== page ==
- May 20, 2020
- Posted by: David Marshall
- Category: Leadership, Management
The last few months have been pretty rough, and many companies had to lay off associates or at least furlough them, just so they could collect unemployment for the 2+ months no one was working. But now that we’re reopening the country, the return to normalcy may be a little harder for some companies than it is others.
And a lot of it has to do with how you treated your associates before the shutdown began.
If you’re going to reopen, this is the time to get your associates involved in the process, rather than dictating what they should be doing. In other words, make them part of the planning and execution process so it’s a shared burden instead of a hierarchical top-down dictate.
For starters, involve them in everything both in how the workplace is organized, how they can listen to customers, and develop ways of meeting customers’ needs, while at the same time, safeguarding everybody in the workplace.
You’ll want to make sure that safety is still the top priority. That should always be your number one non-negotiable. That means taking the necessary precautions when it comes to face masks, hand sanitizers, social distancing, and so on. Let your associates create the policies and procedures surrounding this, since they’ll likely know the flow of the floor and foot traffic better than the managers.
Whatever you do, you should put your associates first — they should have been a top priority from the beginning — because companies that do this have a higher customer satisfaction. It shows the staff that you have their back and that they’re your top priority.
I’ve heard countless stories of rude customers berating the staff at a restaurant, retail store, or even an airline. But it’s uncommon to hear the story about the manager who backs up the associate over the loud and angry customer. I’ve found that the company that has its associates’ backs tend to get greater productivity and loyalty from them than the companies that would leave their associates to deal with the angry customer, or worse, side against their own staff to placate a customer.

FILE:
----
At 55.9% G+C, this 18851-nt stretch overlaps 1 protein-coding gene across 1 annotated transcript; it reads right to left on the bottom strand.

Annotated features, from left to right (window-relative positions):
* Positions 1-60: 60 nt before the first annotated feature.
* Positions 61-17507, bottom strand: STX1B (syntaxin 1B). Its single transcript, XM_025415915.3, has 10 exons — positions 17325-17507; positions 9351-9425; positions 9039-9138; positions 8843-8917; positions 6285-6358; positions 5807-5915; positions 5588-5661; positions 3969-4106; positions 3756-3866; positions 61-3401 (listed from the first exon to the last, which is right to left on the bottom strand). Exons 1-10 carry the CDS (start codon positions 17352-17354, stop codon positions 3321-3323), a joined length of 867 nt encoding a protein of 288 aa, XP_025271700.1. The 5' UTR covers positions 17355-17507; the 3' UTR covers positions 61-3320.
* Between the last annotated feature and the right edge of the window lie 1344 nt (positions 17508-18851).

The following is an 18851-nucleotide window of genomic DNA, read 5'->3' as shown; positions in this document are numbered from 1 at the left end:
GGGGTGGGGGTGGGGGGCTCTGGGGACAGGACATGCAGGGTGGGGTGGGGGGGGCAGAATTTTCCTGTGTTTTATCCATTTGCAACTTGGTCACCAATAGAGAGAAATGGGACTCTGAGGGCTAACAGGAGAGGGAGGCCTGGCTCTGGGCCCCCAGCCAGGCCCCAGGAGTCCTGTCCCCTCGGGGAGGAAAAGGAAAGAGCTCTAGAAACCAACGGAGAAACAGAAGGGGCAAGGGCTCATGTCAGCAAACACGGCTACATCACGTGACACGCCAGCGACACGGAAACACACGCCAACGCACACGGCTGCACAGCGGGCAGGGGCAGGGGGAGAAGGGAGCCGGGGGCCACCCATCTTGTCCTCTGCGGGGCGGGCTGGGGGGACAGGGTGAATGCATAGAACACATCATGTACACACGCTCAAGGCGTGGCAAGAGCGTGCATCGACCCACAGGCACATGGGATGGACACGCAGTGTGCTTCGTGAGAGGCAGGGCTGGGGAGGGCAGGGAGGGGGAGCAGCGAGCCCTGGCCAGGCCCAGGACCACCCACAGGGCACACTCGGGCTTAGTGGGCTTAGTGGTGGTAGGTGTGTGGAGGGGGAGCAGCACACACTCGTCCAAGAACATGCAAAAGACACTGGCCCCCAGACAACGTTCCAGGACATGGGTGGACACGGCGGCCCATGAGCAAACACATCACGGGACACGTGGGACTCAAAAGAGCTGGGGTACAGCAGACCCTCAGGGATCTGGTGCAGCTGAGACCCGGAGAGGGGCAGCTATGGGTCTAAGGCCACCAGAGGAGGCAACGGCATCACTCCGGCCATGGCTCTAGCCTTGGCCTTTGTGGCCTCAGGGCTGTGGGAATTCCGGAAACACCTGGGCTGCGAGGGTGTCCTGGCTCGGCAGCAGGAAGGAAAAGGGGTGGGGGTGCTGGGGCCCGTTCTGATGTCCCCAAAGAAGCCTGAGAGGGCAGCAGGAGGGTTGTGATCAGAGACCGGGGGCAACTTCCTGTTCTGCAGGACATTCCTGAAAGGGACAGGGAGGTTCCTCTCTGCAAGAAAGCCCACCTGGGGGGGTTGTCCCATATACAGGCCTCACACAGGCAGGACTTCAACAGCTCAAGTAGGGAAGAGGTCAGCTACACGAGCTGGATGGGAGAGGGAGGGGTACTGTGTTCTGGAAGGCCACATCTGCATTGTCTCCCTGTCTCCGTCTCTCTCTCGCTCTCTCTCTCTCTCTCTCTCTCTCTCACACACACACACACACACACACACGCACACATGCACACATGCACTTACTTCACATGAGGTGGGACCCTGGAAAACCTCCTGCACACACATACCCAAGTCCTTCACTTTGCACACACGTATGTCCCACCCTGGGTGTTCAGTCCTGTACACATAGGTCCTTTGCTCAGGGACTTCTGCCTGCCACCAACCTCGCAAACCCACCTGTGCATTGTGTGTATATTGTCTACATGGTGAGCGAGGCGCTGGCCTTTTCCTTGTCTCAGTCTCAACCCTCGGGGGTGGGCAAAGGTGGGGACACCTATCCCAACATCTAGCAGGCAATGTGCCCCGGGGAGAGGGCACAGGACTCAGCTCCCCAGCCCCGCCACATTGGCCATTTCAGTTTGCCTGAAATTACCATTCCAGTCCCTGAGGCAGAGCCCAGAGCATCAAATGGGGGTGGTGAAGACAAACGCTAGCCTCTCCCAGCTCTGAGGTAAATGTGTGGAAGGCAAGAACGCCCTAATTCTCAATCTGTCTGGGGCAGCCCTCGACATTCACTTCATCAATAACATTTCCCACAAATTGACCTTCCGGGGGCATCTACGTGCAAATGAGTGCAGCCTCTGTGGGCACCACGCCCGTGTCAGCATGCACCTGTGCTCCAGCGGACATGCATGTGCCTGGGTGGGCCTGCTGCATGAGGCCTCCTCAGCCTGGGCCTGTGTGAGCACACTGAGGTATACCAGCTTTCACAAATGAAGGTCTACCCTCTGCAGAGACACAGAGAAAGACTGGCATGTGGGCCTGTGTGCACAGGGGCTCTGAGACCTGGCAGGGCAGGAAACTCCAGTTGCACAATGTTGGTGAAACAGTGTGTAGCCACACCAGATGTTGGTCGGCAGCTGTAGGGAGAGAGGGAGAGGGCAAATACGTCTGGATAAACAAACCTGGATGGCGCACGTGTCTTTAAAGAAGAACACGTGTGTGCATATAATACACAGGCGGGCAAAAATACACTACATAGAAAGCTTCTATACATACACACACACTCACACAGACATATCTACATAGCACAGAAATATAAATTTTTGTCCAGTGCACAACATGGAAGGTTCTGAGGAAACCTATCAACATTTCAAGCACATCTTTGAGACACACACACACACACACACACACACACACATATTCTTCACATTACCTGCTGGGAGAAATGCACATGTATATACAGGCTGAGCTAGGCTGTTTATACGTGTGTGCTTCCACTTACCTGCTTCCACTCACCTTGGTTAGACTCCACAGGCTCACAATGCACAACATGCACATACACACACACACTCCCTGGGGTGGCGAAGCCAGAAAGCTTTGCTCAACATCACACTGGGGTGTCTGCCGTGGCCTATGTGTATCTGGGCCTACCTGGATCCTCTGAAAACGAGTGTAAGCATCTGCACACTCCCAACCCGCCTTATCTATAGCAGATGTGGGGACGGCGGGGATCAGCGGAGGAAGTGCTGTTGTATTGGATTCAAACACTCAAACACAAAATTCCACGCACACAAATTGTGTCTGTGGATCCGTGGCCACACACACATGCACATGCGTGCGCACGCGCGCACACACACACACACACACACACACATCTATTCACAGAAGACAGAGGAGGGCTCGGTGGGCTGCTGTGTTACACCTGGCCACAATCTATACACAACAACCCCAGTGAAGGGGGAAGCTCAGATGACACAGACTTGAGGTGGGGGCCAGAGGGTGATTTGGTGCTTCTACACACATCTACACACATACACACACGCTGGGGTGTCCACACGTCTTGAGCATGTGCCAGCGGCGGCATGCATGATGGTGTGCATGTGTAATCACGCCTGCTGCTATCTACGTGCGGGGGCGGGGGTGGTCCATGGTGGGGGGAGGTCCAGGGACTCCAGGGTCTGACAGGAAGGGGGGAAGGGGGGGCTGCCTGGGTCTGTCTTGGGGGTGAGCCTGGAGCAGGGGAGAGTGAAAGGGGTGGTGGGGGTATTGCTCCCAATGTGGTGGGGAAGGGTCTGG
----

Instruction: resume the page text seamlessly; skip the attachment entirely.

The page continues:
Additionally, companies that do this tend to bring their associates closer to the customer, and let them make decisions that affect customer service. There’s not an intermediary, like a manager, to interpret what the customer wants and relay that to the associate to deal with.
Ultimately, your return to normalcy will depend on the empathy and understanding you have shown your associates before the pandemic started. If your associates felt like you were watching out for them, were taking care of them, and were as loyal to them as you wanted them to be to you, your return will be much easier because they’ll want to come back and support the people who supported them. And customers will want to reward those companies that they saw helping their associates.
But there have been an awful lot of people who were hurt in this process. Companies that treated their associates and customers poorly. Left them to fend for themselves, or worse, actively seemed to work against their associates’ and customers’ well-being and financial security. Those companies will have a harder time coming back from that.
We’re living in extraordinary times, so we have to deploy extraordinary measures and go outside of the norm to search out and create a new normal. But if you laid a good foundation for treating your associates well, and making them feel appreciated, you’ll be able to find yours a lot quicker.
I’ve been a manufacturing executive, as well as a sales and marketing professional, for a few decades. Now I help companies turn around their own business, including pivoting within their industry. If you would like more information, please visit my website and connect with me on Twitter, Facebook, or LinkedIn.
Photo credit: Michal Jarmoluk (Pixabay, Creative Commons 0)